Memorabilia; A Writer's Reflections
Literature is the messenger of freedom at the price of insecurity.
My cousin, Ellen, in Seattle called to say she'd saved a letter I wrote to her at a "trifecta" in her life: her mother had a recurrence of breast cancer, she was pregnant, and starting a school with her husband, Paul, the now famous Northwest School. It was a pleasant surprise to hear she'd saved a letter from me. I was relieved it had provided some solace; her mother, who had suffered so much, was a favorite aunt. But it still felt creepy that an artifact of my psyche from decades ago was extant, on the page, and that someone had preserved it.
This is what writers must experience when an (unauthorized) biographer gets to work poring through letters, diaries and emails while they are still alive, I thought. Ugh.
It's not unusual for most writers I know to feel this way. It's even difficult to return to published work and feel satisfaction, or total satisfaction; or it feels like a stranger wrote the work. A detachment sets in as we quickly move on to the next project. This is why readings in public spaces in front of strangers often becomes a burden to a writer, unless you are David Sedaris. He's more like a stand-up comic—a performer—who happens to write really well.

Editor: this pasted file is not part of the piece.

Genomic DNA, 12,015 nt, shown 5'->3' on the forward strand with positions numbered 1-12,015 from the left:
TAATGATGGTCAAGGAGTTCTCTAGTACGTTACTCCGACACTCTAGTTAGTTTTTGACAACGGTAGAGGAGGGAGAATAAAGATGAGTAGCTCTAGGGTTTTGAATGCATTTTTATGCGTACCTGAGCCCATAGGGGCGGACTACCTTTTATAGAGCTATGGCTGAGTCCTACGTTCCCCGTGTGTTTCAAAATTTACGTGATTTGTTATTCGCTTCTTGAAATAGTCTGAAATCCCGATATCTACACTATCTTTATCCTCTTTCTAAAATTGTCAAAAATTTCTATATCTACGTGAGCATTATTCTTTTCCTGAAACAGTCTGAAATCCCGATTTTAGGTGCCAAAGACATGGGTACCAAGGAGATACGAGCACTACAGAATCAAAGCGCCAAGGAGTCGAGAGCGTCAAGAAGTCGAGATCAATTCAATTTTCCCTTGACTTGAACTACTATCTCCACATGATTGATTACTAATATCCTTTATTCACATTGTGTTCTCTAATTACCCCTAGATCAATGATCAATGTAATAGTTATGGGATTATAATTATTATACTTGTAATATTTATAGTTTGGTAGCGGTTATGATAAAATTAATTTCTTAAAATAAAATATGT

I have moved so frequently in my life, across a continent 2x and an ocean 2x, that it's been necessary to cull books, clothes, furniture, and memorabilia. It's not easy to discern value in the moment, unfortunately, and the culling must be done before the moving truck arrives. And I've never felt regret. But when Ellen's square blue greeting-card envelope arrived, and I saw my mother's handwriting, I did feel a soupçon of regret. In addition to my typewritten letter on thin brown paper, there were two scrawled messages from my mother.
Suddenly a surge of vulnerability set in. What have I done throwing so much away? Why did I do this? Why have I moved so much? Why are my suitcases always at the ready and boxes left unpacked in the closet? These are not rhetorical questions: they have an answer.
And there it is, the genocide again. One must be unencumbered and fleet of foot to escape and survive, then flexible enough to reconstitute a life in a new country. Think of the refugees amassed at the border, what they have carried besides water bottles and their children, and what they have left behind.
Ellen is a child of Holocaust survivors also, but she's a musician, and was a school administrator, more grounding, perhaps, than being a writer, though that may be my imagination. I must ask her, I decided. In the meantime, I returned to the computer to write her a thank you email:
Mostly I'm left with: this fleeting life. How to hang on to precious moments? Remain sentient? Thus, the writing for me, among other things…I can well remember the enjoyment I felt scrolling paper into a typewriter and feeling the words unfold on the page. Did I write that long ago letter? I guess so.